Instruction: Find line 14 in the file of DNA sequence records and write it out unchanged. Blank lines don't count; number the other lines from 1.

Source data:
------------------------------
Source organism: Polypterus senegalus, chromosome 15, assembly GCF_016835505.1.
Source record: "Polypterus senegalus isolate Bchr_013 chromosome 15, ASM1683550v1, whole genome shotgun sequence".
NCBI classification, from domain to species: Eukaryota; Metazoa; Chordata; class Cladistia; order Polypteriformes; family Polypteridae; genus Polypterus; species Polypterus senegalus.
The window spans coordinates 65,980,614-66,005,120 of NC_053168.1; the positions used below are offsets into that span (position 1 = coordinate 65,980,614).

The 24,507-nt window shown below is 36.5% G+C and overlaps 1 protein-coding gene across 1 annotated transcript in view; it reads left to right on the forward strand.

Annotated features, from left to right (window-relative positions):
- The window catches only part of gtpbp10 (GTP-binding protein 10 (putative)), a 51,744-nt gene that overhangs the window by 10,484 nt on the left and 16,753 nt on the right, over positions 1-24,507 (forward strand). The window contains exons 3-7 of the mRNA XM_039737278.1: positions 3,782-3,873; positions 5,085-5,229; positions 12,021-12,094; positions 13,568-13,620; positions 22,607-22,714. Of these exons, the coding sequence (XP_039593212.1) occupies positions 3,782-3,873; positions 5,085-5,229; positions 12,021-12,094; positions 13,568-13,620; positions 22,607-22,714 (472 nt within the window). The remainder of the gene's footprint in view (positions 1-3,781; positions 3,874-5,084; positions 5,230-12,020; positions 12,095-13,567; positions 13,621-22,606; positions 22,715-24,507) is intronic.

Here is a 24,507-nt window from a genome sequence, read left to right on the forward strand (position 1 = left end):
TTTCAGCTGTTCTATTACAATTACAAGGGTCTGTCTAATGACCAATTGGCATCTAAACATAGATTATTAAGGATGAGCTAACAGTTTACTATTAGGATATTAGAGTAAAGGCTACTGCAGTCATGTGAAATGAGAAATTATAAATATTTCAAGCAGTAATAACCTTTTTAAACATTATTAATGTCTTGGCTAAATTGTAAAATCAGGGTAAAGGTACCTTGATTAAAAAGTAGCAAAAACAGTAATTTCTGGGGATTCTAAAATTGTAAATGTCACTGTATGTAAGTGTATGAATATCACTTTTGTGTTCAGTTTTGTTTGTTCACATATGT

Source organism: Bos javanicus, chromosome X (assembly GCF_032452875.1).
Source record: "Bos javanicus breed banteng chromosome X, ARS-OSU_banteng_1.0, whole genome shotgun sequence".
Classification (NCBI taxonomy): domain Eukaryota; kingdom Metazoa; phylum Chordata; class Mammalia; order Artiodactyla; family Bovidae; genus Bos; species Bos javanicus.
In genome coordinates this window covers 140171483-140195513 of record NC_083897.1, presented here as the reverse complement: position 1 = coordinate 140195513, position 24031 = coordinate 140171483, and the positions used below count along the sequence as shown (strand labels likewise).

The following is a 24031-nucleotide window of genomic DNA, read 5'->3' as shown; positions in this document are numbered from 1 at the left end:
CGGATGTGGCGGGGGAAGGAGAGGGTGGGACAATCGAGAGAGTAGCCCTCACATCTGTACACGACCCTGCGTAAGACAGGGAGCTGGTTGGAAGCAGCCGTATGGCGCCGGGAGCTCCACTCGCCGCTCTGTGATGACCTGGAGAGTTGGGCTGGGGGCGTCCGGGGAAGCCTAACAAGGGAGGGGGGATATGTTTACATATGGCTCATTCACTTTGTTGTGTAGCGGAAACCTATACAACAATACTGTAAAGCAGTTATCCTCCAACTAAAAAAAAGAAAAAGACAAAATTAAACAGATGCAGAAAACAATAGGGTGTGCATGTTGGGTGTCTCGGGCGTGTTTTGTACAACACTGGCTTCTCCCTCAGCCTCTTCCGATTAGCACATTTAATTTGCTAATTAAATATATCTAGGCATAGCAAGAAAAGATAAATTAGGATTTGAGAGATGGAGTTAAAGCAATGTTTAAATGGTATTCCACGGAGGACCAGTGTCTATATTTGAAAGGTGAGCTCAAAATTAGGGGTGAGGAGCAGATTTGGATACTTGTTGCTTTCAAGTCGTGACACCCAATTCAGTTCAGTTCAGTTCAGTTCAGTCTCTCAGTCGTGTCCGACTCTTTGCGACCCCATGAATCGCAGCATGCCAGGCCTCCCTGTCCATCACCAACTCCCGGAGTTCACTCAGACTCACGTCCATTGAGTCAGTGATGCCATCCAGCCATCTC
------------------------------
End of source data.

The following is a 24031-nucleotide window of genomic DNA, read 5'->3' as shown; positions in this document are numbered from 1 at the left end: